In a sweeping story of transformation that begins in the coal beds and culminates with the deadliest strike in American history, Thomas Andrews illuminates the causes and consequences of the militancy that erupted in colliers’ strikes over the course of nearly half a century.
Overnight, the nation's demand for coal turned sleepy, little places in Southern West Virginia into boomtowns and helped cities such as Charleston and Huntington grow and prosper as gateways to and from the coalfields.
From London to the rat-infested coal mines of Pennsylvania, from the impoverished slums of Manchester to the toxic city streets of Beijing, Coal is a captivating narrative about an ordinary substance that has done extraordinary things- a simple black rock that could well determine our fate as a species.
Because we have failed to develop alternative energy sources, coal has become the default fuel for the 21st century. Veteran journalist Goodell examines the faulty assumptions underlying coal's revival and shatters the myth of cheap coal energy.
A new form of strip mining has caused a state of emergency for the Appalachian wilderness and the communities that depend on it - a crisis compounded by issues of government neglect, corporate hubris, and class conflict.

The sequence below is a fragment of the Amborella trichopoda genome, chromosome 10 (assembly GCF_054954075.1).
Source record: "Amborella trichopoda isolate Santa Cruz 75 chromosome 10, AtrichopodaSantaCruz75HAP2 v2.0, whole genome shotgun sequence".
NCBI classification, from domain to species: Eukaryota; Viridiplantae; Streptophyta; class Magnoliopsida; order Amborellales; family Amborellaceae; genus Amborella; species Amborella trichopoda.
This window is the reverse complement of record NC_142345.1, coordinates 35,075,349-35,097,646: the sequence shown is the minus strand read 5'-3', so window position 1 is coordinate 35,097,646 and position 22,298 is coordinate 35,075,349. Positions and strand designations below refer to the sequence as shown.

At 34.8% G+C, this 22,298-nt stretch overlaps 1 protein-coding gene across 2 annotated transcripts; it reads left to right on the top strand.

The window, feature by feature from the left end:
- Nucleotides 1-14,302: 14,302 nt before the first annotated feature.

The 1968 Farmington Mine Disaster explains how the coal company and federal and state officials failed to protect the 78 men who died in the mountain. Based on public records and interviews with those who worked in the mine, No.9 describes the conditions underground before and after the disaster and the legal struggles of the miners' widows to gain justice and transform coal mine safety legislation.
The Smokeless Coal Fields of West Virginia: A Brief History first appeared in 1963, a little book by a man with no training as either a writer or a historian. Since then, this volume has become an essential sourcebook, consulted and quoted in nearly every study of coal field history.
In The Nine, acclaimed journalist Jeffrey Toobin takes us into the chambers of the most important -- and secret -- legal body in our country, the Supreme Court, revealing the complex dynamic among the nine people who decide the law of the land.
In this study, Altina Waller tells the real story of the Hatfields and McCoys and the Tug Valley of West Virginia and Kentucky, placing the feud in the context of community and regional change in the era of industrialization.
Interweaving social, political, environmental, economic, and popular history, John Alexander Williams chronicles four and a half centuries of the Appalachian past. Along the way, he explores Appalachia's long-contested boundaries and the numerous, often contradictory images that have shaped perceptions of the region as both the essence of America and a place apart.
The former boss of one of the nation’s largest coal companies, who was known for his iron-fisted control of its operations, said he was not aware that company lawyers routinely fought claims filed by ailing coal miners who believed they had contracted black lung disease.